Houston High School Issues Offensive Dress Code for Parents

Nicole Rojas
Apr 26, 2019 - 10:00

A high school in Houston issued a new dress code for parents, which many have criticized as discriminatory toward women, particularly women of color. The new parental dress code bans satin caps or bonnets, hair rollers, pajamas, leggings, low cut tops, Daisy Dukes or short shorts, and revealing dresses. The letter to parents warned that if parents break the dress code, they will not be allowed inside the school until they return “appropriately dressed.” In a memo

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17 Replies to “Houston High School Issues Offensive Dress Code for Parents”

  1. I agree with this. I have seen they way some parents dress going to their kids school, it is very disrespectful to themselves and to their children. Parents should be properly dressed when entering the school building, why not? It is also embarrassing to a child when their parent dresses inappropriately with revealing tight clothes, I saw a little boy, very upset trying to cover his moms rear because she had on tight spandex at the bus stop and people were looking at her. Every morning I see parents at the bus stop looking like they just got out of bed. How are the children going to learn how to dress and carry themselves in public places, by following their parents lead.

    1. This comment either earns you an, “I’m racist” badge, or an, “I didn’t read it before I agreed with it, which also makes me a racist since the headline that I’m agreeing with flags it as racist” badge. Which is it?

    2. I agree too. Except for leggings. I wear them every single Winter’s day.
      I think that’s a bit to far.
      All the rest, I’m not sure moms would dress like that. I’d be embarrassed if my mom had come to school dressed like that.

  2. As a School Social Worker, I have attended countless meetings where teachers and administrators are frustrated at the lack of parental involvement. Many of these parents had horrible experiences in school when they were young, and these powerful negative associations of being treated badly by authority figures makes them reluctant to re-enter school spaces. I can only imagine how difficult it will be to engage parents once they’ve been turned away from the school (or even had the police called on them) simply for how they’re dressed. If the school doesn’t want students exposed to the manner of dress of a parent, then they can quickly escort that parent to a private meeting space without insulting the parent. As a nation, we are focused on the wrong things. We chastise kids and parents for the way they dress, but fail to chastise ourselves for not fully funding public education, providing culturally sensitive and inclusive curriculum, or fair discipline practices. If we could provide engaging, empowering education in all schools, I think the ripple effects of respecting oneself would follow.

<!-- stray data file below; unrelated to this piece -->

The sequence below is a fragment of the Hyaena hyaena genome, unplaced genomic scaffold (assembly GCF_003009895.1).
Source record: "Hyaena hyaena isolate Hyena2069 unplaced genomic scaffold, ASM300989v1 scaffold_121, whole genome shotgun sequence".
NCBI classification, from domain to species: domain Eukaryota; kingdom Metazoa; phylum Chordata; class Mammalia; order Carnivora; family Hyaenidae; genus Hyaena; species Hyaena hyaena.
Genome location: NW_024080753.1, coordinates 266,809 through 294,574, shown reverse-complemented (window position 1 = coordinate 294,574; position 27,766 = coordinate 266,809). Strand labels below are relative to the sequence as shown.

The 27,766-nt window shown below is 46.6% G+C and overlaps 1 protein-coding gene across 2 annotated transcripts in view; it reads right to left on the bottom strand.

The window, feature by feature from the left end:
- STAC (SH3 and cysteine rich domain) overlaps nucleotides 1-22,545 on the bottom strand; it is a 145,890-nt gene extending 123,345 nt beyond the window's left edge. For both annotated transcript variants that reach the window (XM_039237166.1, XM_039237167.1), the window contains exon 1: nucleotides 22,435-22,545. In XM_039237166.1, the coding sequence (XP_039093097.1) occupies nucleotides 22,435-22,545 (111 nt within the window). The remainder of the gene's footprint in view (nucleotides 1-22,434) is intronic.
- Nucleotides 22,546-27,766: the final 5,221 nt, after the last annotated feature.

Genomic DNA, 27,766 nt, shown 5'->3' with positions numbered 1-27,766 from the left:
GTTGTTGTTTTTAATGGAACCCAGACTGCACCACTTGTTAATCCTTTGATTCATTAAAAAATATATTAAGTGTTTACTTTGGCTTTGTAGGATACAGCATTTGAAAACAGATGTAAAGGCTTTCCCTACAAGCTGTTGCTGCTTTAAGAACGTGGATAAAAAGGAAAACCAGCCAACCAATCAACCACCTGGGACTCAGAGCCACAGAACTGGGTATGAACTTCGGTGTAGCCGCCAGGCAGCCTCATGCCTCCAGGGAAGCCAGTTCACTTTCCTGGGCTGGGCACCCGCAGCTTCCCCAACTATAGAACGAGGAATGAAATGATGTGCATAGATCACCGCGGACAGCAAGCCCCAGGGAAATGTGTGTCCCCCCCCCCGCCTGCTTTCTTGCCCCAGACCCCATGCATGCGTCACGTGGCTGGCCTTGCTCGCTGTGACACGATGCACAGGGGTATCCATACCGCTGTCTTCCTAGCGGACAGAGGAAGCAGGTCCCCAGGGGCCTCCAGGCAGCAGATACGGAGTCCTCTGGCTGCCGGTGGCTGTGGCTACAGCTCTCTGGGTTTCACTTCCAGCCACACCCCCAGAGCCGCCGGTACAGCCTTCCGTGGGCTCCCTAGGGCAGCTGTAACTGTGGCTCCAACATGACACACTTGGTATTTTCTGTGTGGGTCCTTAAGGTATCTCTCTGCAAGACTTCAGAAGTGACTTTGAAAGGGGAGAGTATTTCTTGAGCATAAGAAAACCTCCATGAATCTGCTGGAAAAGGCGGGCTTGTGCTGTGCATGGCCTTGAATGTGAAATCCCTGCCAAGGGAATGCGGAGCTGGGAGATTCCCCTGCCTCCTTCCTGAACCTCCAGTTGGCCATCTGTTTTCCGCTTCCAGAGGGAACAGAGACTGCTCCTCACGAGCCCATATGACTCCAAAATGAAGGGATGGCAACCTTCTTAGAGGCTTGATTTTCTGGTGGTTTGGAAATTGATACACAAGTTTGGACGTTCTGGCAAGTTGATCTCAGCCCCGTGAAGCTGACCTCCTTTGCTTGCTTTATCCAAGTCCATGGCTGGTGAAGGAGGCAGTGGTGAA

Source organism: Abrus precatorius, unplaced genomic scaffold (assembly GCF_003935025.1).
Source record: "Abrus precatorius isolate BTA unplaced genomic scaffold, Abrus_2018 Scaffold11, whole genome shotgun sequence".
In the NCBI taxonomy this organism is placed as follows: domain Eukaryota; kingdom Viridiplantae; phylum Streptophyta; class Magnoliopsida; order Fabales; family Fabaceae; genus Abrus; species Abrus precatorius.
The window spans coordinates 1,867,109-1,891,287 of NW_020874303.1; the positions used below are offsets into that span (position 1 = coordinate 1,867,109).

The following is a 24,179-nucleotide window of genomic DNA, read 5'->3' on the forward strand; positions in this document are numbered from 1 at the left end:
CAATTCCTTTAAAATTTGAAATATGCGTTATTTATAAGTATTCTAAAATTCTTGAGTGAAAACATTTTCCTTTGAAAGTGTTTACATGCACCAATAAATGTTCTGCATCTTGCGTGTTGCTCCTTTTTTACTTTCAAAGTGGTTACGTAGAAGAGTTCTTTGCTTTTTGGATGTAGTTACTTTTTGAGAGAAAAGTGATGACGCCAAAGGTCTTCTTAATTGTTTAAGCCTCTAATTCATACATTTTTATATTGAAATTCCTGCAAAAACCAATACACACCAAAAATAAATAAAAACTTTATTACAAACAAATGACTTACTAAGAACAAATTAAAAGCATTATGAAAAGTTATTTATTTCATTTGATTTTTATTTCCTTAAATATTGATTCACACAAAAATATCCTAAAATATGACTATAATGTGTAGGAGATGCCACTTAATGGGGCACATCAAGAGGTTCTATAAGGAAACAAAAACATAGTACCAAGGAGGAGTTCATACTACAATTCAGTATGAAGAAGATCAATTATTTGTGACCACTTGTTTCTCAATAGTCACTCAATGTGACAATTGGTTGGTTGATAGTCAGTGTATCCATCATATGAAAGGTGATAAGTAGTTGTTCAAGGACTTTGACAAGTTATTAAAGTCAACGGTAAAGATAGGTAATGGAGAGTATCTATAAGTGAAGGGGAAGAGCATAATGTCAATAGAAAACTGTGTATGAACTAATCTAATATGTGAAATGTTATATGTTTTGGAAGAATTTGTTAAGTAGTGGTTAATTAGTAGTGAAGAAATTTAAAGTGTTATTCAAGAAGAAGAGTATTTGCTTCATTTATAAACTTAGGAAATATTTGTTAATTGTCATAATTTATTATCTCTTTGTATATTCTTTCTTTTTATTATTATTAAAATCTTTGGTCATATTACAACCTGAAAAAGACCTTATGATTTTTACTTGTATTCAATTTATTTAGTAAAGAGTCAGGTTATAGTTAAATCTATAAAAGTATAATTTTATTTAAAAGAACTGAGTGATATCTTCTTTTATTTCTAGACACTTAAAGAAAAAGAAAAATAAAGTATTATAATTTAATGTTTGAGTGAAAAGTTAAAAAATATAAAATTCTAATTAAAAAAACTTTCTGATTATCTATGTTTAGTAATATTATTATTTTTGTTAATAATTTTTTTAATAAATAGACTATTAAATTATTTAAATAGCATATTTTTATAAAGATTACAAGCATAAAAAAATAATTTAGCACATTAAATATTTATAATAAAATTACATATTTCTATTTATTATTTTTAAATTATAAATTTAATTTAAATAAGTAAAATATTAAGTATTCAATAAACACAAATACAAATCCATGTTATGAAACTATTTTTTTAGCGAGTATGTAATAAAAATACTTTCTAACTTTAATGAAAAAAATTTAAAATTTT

1. I agree with everything you said. I do think people should use discretion when going to a school, but there are far more important things to be concerned with than what parents are wearing.

  3. It seems to me that how one dresses should be a personal choice, not something dictated by the organization whose duty it is to educate your child. Focus on teaching. How dumb is it to allow liberty to erode over something so petty?

  4. This ruling is full of racist, classist and sexist judgement. If this is how people dress, this is how they dress. Someone mentioned protecting kids from embarrassment (as justification) kids are embarrassed by anything at certain ages; i was embarrassed if my mom wore the wrong kind of winter hat when she picked me up at school. It also feels like an attempt to make it harder for these parents to be involved in their kids lives unless they conform to some standard. There are no laws about how to dress in public. Why so hung up on appearances ?

  5. Brown’s statement that see-through shirts pose a danger to male students raises that old trope that males are helpless slaves to their sexual desires, and that it is women’s responsibility to not provoke them to lust. How about teaching boys to keep their eyes and minds where they belong while at school? If they’re ogling moms, they’re ogling their female classmates as well. That’s the real problem.
    As for headscarves, do-rags and the like, why in the world is that a problem??
    I have attended college classes regularly in pajama pants, as did scores of classmates, both male and female. We are just as educated today as we would have been wearing business attire.
    The whole thing is ridiculous.

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